But there’s a catch…

The benefits afforded by utilizing this trust planning doesn’t come without a catch. In order to ensure the funds in the trust qualify for the marital deduction AND estate tax benefits, certain restrictions on the surviving spouse’s access to trust funds must be included. This is typically done using a QTIP (Qualified Terminable Interest Property) trust, which requires an ascertainable standard, usually for health, education, maintenance, and support (commonly referred to as the “HEMS Standard”). Some families don’t like this because the surviving spouse does not have 100% full, unfettered, access to the assets of the first spouse to die. In practice, however, this standard may not be as restrictive as it seems at first blush.

2 Examples to Illustrate How Trusts Reduce/Eliminate Estate Tax Exposure

This can be a relatively complicated process, but I find flow charts provide a helpful illustration of how this works.

The examples below represent an oversimplified illustration of how certain planning can help to reduce or eliminate estate taxes. In this post, we will not get too far into the weeds about certain elections, rules, regulations, or other drafting considerations. Every family dynamic is different, and each plan has pros and cons which should be discussed with an estate planning attorney and tax professionals.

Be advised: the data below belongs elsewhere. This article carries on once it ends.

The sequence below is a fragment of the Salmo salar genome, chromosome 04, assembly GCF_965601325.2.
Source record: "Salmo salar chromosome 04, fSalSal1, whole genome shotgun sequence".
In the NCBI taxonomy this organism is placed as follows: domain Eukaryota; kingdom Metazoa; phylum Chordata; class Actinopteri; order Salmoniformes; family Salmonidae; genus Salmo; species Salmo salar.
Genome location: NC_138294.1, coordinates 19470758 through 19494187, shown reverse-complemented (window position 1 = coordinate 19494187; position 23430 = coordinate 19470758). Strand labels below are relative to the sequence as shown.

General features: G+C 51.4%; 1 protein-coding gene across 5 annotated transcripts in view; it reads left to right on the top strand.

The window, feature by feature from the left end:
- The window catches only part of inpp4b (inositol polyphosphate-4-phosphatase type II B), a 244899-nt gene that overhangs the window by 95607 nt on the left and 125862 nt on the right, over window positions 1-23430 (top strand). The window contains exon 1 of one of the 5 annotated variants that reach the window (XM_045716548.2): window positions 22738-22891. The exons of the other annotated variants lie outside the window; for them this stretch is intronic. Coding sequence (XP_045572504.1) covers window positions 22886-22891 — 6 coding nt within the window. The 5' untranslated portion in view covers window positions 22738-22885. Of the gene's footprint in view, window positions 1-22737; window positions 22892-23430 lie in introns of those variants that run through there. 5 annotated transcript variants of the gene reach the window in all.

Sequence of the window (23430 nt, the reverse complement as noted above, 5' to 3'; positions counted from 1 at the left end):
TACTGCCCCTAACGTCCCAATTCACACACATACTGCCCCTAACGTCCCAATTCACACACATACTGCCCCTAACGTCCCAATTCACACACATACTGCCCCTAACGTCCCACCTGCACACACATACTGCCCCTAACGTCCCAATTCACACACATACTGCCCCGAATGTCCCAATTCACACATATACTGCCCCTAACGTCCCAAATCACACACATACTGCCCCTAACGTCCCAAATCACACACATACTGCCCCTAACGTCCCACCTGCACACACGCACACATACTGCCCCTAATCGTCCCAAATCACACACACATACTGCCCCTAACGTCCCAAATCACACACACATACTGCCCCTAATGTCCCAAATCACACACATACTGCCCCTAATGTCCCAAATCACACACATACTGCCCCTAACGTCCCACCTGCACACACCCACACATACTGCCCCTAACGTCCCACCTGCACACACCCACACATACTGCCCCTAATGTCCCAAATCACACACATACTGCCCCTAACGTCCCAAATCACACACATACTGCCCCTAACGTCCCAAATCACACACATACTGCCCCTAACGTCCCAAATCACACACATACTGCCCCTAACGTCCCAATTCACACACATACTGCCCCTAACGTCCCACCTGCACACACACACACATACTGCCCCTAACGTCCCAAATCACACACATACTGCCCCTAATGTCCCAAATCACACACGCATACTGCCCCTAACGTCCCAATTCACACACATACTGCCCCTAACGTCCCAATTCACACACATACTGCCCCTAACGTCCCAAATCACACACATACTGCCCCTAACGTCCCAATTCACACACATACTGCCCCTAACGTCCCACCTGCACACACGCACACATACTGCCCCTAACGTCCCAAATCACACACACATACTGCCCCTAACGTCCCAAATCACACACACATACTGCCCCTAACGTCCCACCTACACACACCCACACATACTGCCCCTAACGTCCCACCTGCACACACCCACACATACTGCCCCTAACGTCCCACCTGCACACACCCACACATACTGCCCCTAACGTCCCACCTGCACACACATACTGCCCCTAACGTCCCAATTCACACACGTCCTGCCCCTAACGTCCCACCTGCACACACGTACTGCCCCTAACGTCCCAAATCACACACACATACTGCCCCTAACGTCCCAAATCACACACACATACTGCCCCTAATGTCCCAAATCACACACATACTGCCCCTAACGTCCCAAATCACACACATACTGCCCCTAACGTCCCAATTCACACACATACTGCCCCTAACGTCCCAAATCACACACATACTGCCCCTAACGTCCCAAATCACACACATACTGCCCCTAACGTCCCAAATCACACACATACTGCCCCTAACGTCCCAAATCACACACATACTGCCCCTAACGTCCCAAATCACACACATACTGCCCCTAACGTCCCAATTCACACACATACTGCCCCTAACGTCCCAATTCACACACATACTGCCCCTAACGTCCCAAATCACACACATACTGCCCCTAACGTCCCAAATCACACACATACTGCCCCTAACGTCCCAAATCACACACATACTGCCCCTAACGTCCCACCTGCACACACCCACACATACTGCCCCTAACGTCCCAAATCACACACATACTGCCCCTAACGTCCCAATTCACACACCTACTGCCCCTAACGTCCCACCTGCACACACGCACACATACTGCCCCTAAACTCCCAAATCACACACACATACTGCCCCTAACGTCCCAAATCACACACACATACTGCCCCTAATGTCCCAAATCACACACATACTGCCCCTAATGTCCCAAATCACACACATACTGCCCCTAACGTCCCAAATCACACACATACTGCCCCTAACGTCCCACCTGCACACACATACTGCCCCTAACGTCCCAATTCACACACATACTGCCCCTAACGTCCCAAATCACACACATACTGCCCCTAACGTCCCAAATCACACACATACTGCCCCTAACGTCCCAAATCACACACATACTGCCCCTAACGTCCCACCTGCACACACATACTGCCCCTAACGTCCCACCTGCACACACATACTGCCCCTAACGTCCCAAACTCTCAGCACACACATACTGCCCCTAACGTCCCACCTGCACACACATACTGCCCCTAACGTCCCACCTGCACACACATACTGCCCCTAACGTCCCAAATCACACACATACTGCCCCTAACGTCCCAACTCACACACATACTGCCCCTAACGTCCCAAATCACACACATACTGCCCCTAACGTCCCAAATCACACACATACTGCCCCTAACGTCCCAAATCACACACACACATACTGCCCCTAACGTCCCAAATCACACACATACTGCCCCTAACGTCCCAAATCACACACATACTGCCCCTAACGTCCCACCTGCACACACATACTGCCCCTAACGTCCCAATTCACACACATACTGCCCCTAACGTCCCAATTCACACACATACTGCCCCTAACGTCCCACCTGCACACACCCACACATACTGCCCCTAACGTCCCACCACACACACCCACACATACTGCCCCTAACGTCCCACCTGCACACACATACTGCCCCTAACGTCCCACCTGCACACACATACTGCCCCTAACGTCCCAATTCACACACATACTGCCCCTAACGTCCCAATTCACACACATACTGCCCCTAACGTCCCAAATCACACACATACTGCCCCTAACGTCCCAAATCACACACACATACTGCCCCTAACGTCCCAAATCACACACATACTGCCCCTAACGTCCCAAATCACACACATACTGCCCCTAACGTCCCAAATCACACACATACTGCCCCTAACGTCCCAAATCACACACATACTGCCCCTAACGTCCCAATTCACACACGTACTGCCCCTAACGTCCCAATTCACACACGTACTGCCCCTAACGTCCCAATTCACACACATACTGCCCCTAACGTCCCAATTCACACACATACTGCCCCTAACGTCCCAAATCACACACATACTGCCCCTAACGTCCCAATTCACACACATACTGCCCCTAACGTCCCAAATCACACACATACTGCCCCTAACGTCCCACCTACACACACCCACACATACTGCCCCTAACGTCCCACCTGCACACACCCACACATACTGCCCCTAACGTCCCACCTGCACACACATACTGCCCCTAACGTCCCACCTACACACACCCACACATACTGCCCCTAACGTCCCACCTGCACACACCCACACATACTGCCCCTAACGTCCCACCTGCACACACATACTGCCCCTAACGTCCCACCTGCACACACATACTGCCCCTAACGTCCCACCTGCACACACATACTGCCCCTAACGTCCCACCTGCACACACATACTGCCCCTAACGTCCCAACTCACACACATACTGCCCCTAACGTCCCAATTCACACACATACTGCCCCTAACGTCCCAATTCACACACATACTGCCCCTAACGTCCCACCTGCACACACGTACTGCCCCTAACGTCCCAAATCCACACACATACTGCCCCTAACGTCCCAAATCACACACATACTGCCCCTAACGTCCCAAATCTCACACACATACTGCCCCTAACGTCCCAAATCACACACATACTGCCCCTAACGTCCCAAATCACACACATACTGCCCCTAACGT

Example 1: “I Love You” Will Plan

Let’s assume we have a married couple with 2 children. Assets are titled such that Spouse 1 has an estate valued at $2.5 million dollars, and Spouse 2 has an estate valued at $1.5 million dollars. In total, this married couple has a net worth of $4 million dollars. If they only have a will plan (no trusts), upon the death of Spouse 1, all assets pass to Spouse 2 tax free due to the unlimited marital deduction. Spouse 2 now has an estate valued at $4 million dollars (Spouse 2’s $1.5 million dollars plus Spouse 1’s $2.5 million dollars).